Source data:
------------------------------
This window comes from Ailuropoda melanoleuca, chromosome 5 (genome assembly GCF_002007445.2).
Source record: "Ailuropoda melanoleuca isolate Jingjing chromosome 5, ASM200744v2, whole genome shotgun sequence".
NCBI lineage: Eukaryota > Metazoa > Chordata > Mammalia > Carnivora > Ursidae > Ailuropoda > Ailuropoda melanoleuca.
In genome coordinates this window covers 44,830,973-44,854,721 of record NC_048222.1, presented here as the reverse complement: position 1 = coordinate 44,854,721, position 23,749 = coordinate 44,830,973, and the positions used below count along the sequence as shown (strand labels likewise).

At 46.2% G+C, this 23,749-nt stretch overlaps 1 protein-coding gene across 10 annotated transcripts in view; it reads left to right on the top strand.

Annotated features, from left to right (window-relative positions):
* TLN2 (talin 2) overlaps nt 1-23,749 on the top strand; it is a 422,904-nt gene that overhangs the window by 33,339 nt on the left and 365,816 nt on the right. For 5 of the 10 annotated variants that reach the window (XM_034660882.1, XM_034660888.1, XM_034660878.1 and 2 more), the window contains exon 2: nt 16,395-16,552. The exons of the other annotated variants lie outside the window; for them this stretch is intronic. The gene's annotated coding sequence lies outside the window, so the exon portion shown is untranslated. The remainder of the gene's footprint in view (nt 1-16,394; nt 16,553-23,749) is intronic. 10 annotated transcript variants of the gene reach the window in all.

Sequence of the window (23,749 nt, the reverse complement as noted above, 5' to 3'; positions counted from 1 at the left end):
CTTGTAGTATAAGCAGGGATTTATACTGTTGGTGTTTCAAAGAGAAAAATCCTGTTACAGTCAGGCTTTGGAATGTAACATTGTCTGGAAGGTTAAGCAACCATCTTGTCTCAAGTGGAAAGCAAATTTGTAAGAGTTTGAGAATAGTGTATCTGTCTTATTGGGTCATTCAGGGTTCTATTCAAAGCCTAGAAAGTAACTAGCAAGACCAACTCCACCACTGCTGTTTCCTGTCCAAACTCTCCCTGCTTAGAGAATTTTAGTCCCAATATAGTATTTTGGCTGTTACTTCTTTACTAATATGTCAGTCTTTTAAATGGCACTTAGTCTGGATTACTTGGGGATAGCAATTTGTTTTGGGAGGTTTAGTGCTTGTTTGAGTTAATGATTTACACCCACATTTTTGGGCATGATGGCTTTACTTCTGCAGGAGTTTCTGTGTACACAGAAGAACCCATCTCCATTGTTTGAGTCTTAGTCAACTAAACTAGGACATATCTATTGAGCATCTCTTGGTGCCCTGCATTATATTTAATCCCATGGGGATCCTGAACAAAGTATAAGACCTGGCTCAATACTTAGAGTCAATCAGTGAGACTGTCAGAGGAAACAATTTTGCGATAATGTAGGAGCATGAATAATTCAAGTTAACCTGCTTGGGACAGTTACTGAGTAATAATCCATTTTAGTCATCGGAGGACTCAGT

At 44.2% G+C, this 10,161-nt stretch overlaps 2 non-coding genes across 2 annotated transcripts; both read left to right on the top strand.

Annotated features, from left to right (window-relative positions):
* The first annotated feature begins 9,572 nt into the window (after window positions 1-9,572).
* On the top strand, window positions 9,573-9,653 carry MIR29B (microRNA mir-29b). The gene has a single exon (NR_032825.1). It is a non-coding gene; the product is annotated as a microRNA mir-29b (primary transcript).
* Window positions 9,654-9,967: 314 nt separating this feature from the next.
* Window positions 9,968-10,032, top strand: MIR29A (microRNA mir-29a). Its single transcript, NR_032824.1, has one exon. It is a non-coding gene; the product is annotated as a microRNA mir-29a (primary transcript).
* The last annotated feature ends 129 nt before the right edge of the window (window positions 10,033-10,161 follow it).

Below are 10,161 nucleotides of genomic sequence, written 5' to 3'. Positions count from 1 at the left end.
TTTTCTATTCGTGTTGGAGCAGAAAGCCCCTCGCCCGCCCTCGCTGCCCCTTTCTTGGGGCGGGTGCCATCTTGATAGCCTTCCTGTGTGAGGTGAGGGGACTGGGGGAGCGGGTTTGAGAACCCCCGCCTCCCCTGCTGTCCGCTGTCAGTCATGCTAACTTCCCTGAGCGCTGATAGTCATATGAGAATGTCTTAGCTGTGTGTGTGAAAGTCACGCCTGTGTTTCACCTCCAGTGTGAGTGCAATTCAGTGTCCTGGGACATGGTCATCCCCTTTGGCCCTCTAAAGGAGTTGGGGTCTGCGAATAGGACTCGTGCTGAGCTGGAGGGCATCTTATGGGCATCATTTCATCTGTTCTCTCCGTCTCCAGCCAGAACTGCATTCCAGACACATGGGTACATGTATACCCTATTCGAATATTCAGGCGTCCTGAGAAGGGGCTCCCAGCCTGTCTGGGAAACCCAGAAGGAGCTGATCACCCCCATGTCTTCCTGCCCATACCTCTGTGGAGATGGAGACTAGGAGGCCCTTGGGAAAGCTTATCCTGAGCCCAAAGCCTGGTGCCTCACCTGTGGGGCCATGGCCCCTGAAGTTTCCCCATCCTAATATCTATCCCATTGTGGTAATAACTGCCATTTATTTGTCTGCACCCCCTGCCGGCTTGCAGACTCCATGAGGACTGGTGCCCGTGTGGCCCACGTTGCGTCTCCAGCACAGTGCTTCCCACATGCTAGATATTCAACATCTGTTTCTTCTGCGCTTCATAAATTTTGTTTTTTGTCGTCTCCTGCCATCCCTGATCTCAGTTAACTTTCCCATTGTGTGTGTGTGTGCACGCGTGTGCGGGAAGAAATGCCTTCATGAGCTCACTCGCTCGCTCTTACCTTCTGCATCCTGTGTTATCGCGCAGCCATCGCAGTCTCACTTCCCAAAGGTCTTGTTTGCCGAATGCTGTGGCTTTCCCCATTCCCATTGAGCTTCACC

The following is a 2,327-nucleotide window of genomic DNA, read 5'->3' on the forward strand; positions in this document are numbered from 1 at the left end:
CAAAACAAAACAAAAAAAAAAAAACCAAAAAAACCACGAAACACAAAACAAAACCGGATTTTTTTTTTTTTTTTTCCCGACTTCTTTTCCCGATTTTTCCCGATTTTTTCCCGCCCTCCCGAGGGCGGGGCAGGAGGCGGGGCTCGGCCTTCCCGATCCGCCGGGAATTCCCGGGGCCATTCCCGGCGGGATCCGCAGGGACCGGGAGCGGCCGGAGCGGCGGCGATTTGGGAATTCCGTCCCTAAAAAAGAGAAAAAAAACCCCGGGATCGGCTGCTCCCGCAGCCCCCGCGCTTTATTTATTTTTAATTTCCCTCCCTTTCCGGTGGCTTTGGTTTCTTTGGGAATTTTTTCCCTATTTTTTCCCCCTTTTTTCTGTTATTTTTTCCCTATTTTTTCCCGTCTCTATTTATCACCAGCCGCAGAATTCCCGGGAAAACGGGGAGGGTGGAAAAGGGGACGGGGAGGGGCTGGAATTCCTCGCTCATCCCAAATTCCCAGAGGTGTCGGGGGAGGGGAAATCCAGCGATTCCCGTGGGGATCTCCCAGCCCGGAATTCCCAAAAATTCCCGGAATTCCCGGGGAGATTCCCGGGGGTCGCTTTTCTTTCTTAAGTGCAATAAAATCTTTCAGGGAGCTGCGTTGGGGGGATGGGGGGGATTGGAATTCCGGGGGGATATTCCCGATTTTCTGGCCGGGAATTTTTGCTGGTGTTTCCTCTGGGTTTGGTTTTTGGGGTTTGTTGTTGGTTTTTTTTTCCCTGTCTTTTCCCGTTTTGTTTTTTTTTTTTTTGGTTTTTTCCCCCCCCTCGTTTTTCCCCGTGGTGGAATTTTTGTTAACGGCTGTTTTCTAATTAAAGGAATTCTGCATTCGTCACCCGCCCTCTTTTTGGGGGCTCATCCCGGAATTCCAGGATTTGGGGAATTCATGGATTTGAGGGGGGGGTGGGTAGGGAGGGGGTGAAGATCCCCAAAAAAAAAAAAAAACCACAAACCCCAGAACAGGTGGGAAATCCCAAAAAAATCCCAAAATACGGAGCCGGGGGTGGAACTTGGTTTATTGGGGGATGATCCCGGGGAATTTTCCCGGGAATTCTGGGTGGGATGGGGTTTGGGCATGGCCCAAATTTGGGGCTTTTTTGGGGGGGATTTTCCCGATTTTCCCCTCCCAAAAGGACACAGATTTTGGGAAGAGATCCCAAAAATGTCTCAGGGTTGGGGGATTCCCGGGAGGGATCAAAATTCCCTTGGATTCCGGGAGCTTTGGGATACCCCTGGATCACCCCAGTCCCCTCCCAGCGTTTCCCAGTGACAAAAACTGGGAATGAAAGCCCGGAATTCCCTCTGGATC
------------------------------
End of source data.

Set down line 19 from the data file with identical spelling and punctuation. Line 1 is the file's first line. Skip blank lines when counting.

The following is a 2,327-nucleotide window of genomic DNA, read 5'->3' on the forward strand; positions in this document are numbered from 1 at the left end: